In the aforementioned prior art arrangement (FIG. 1), however, the light scattering reflector plate is only provided on the reverse side of the light guide plate 1, so that the emitted light beam has a relatively sharp distribution with a peak angle of 60° to a line normal to the obverse side of the light guide plate. Thus, the luminance with respect to the direction of the normal line, along which the brightest light is required, is insufficient, and the optical energy is dispersed in oblique directions in which less light is demanded. According to the alternative prior art arrangement (FIG. 2), the triangular lenticular film lenses on the light emitting surface of the light guide plate refractively converge the emitted light beam, so that the ratio of the optical energy of the light beam emitted within the angular range of 30° to 60° increases with its peak in the normal direction of the light emitting surface. As shown in FIG. 3, smooth surfaces on the reverse side of the film lens and the obverse side of the light guide plate are intimately in contact with each other and are integrated optically, so that total reflection cannot occur on the obverse side of the light guide plate.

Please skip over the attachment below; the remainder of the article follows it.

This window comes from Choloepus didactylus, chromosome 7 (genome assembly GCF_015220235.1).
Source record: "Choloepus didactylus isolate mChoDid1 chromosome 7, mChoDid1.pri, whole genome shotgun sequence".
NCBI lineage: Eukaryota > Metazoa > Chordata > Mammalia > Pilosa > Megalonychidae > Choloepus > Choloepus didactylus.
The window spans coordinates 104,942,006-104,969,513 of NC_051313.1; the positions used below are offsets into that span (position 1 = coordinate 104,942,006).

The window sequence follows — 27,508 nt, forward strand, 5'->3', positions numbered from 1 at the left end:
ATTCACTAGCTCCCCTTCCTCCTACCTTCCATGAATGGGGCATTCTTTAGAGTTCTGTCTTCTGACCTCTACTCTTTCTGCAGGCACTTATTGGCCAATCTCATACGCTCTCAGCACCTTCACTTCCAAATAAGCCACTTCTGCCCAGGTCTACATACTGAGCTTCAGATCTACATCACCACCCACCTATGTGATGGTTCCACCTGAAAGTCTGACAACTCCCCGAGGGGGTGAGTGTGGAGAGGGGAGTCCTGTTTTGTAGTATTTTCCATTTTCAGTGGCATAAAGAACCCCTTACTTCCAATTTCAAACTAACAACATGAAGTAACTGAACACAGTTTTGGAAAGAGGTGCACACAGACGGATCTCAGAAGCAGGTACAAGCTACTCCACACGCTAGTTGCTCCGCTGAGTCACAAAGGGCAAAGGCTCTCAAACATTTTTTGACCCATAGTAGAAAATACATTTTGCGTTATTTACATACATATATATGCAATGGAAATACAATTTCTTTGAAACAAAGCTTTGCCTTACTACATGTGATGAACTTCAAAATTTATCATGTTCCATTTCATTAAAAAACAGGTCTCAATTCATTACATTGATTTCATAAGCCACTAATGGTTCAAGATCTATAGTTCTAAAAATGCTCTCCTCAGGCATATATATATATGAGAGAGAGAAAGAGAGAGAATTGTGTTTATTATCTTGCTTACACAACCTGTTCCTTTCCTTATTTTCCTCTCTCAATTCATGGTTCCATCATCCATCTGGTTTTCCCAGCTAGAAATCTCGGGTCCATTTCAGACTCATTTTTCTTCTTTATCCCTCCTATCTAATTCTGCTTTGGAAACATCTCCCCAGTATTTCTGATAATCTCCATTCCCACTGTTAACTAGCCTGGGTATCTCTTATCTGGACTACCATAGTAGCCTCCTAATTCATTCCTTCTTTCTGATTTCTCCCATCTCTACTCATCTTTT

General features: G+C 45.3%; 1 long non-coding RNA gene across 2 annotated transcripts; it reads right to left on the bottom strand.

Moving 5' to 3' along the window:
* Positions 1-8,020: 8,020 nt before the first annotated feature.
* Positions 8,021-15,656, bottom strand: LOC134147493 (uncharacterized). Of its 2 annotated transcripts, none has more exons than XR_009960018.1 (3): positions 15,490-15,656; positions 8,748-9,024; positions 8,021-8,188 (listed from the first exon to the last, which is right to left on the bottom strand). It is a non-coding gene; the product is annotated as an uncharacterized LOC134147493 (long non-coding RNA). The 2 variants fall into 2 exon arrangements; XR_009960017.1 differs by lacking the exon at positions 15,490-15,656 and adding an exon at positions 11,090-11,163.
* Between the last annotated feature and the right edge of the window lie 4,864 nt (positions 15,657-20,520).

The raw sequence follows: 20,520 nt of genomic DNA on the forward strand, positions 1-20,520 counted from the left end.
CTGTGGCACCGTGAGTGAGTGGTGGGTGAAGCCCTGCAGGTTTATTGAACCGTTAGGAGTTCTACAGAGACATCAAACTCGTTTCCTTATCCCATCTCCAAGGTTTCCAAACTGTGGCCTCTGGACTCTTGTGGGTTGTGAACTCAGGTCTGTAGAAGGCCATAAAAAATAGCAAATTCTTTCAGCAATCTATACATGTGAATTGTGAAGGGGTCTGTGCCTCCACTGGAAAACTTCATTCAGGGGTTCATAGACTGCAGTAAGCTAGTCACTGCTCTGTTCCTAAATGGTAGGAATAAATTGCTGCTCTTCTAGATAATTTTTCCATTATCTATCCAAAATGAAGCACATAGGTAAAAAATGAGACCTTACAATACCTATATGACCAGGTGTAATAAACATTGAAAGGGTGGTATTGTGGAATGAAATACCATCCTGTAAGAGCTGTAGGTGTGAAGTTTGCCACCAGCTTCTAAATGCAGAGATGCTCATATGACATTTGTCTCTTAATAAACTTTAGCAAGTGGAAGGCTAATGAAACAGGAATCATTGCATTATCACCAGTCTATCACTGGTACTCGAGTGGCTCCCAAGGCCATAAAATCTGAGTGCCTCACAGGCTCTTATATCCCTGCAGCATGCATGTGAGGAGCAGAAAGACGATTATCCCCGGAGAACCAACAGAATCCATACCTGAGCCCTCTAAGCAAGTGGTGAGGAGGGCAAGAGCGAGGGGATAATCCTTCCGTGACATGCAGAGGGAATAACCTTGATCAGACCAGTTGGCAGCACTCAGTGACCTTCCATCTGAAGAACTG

As regards the luminance distribution within the plane of emission, therefore, high luminance is obtained within a distance of 2 to 4 cm from the source-side end portion of the light guide plate. The luminance gradually lowers with distance from the light source, and darkness is conspicuous in the region most remote from the light source (corresponding to the end portion on the opposite side to the light source or the central portion of the surface light source).

In order to eliminate these drawbacks, an attempt has been made to correct and equalize the luminance distribution within the plane of the light guide plate (Jpn. Pat. Appln. KOKAI Publication No. 1-245220). According to this arrangement, a light scattering layer on the reverse side of the light guide plate is formed in mesh patterns, and the area of the patterns is increased with distance from the light source.

In order to obviate the aforesaid drawbacks, moreover, another attempt has been made to correct and equalize the luminance distribution within the plane of the light guide plate (Jpn. Pat. Appln. KOKAI Publication No. 3-9306). In this case, two or more light sources are arranged around the side end portions of the light guide plate.